I keep meaning to become a serious seed saver, but once again I’ve found myself with a few saved tomato seeds, a ridiculously large amount of wintercress seeds (they were so easy to collect, so I kept collecting) and chive seeds (again easy to collect and great for sprouting). Since my chives will reappear on their own, my seed saving efforts will net me only two, tasty, but not very filling crops for next year.

Although, I don’t view my gardening as a cost saving measure, not saving seeds feels like I’m choosing to be unsustainable*. Since one of my gardening motivations is to produce food low in food miles, it makes sense to save the seeds that I can leaving me pondering how to be a better seed saver.

Through a rather round-about way I discovered my local library has a seed library. Serendipitously, I discovered the seed library a week before the Dan Jason of Salt Spring Island Seeds scheduled to talk at one of their events. I dragged a friend to the talk set up outside on a day that turned out rather chilly (we had to rush off for hot chocolate afterwards to warm up).

Dan brought a tub of examples of seeds ready to save – starting with tobacco he originally propagated from 1000 year old seeds, to quinoa, amaranth, beans, lettuce, tomatoes, brassicas, radishes, corn, sage and more.

He filled my head (and notebook) full of useful seedy information. For example, I had no idea that seeds on ripe quinoa plant left outside in the rain would sprout right on the plant – Dan said someone described it as looking like quinoa crawling with maggots. He passed around an example of sprouted quinoa and I wouldn’t describe it that way. Or that quinoa in stores has been mechanically processed rendering them unlikely to sprout at all.

Dan pointed out that there are many varieties of most crops and that it makes sense to keep trying different varieties until I find one that reliably grows well for me and tastes fantastic (why grow anything that doesn’t taste fantastic?). He inspired me to give amaranth another try and to continue on with my plan to grow dried beans. Both of these plants are easy to collect seeds from. If I have success with lettuce and pepper next year, I’ll collect those seeds as well. Perhaps, I’ll leave a couple leeks in the ground to flower and collect those seeds too. There are plenty of easy options to try.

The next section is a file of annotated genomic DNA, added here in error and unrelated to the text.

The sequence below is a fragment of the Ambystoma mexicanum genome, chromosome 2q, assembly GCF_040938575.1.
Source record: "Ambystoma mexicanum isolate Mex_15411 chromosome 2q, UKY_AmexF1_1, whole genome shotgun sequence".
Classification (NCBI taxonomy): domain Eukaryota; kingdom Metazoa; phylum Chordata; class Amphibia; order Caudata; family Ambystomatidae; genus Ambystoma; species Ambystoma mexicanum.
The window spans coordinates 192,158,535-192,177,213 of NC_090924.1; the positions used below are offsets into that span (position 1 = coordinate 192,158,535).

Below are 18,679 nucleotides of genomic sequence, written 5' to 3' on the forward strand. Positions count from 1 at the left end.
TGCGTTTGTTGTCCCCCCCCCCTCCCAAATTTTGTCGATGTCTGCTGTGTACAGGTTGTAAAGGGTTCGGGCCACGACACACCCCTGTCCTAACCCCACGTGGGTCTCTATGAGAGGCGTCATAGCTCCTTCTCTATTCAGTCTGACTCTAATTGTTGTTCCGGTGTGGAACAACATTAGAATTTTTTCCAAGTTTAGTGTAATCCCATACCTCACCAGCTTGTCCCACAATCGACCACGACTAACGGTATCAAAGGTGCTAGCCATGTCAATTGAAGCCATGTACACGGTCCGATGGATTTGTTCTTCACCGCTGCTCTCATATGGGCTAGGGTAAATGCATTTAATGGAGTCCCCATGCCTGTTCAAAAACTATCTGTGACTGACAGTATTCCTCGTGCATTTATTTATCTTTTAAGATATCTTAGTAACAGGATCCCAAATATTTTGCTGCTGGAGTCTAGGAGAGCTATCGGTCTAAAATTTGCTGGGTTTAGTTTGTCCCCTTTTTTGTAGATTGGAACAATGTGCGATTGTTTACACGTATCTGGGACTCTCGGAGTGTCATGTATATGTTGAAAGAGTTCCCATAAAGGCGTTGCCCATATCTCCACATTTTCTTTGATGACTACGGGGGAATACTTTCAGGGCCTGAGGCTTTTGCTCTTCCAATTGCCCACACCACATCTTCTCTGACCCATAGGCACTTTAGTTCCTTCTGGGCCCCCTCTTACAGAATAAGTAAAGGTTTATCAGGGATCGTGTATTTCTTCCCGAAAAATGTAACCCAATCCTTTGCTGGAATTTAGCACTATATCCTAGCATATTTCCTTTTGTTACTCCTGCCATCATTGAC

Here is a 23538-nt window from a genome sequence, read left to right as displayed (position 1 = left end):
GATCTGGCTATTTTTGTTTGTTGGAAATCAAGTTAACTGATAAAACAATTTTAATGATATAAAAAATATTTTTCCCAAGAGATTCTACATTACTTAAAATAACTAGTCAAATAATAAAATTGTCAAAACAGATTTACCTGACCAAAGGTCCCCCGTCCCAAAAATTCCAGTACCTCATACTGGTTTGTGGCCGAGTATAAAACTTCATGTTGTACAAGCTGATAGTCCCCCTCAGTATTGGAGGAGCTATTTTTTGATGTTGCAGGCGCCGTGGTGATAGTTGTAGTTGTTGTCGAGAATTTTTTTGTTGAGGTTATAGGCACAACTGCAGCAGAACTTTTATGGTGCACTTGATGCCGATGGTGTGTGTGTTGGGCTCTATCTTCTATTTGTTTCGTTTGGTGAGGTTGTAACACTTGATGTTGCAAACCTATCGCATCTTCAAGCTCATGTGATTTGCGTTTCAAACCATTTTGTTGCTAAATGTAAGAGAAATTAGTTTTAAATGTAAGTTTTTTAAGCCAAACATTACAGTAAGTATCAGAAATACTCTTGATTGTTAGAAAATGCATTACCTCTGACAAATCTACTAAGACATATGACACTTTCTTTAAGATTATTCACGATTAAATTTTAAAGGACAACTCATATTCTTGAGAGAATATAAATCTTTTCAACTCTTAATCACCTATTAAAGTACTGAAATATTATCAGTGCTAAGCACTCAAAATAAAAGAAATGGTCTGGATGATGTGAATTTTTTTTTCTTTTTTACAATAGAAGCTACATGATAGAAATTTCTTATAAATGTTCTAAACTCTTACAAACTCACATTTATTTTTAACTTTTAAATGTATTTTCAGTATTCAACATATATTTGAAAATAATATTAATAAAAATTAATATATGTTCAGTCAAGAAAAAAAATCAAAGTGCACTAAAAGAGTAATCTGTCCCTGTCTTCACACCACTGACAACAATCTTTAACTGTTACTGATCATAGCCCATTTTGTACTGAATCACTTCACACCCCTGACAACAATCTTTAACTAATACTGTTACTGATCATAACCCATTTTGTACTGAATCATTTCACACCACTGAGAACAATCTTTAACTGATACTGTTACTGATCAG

And the seed library doesn’t yet have any wintercress, so hopefully at the next meeting in March I can share my surplus (I plan on joining).

*I accept that I can’t be truly sustainable in any way on a small urban lot – but I can always do better.

The After Summer Report – part 2


I was greeted with this when I went out into the garden this morning.

A few days ago I outlined what grew well in my garden last summer, now it’s time to go over what didn’t grow well.

1 – Cabbage. This one I consider a colossal failure. I started two types in a cold frame last spring resulting in enough robust, healthy seedlings for half a garden bed. I carefully spaced them out and planted them once temperatures were warm enough – that night cut worms took action killing several of my seedlings. I made little collars for all the surviving cabbage seedlings and spent several nights outside with a flashlight hunting cutworms down. Next slugs took their turn munching complex patterns into the leaves, then the aphids moved in covering the plants. I sprayed them with soapy water, but the aphids didn’t seem to care. More seedlings succumbed to the attacks. Heading into winter I have two cabbages left, enough for few coleslaws, but certainly no sauerkraut. I sacrificed a lot of space to cabbages, for not much gain – while kale (which I like equally as much) always thrives. I won’t be growing cabbages next year.

2 – Lettuce. I started early lettuce in the ground last spring. Slugs decimated my new lettuce seedlings (but not the arugula). Lettuce starts given to me by others did just fine when planted, I assume they were big enough to withstand some slug munching. I started lettuce in trays on my deck, well away from the risk of slugs, right beside the cabbage with germinated just fine. But, germination rates were low. Mid spring (mostly because of my salad-a-day challenge) I went to the nursery and bought quite a few lettuce seedlings. Over the summer, I tried two more times to start lettuce in trays with little success. I was hoping to try overwintering some lettuce but that’s not going to happen (I do have plenty of mizuna, mache, wintercress, spinach, arugula and chicory – so I’m set for salads). I’m not willing to give up on growing lettuce, so I’ll get all new seeds to try next year – any ideas on how to better start lettuce would be appreciated.

3 – Watering by hand. All summer, I went out every night with a hose to water the garden. I don’t mind spending the time, but I’m a bad waterer. I don’t manage to water everything evenly. In my carrot patch, based on the amount of foliage, I can see where I watered plenty and where I didn’t – I don’t think trying to water more evenly by hand is the solution, I need to make the process more automatic. I’m going to start researching automatic watering systems with the goal of installing a system for next summer.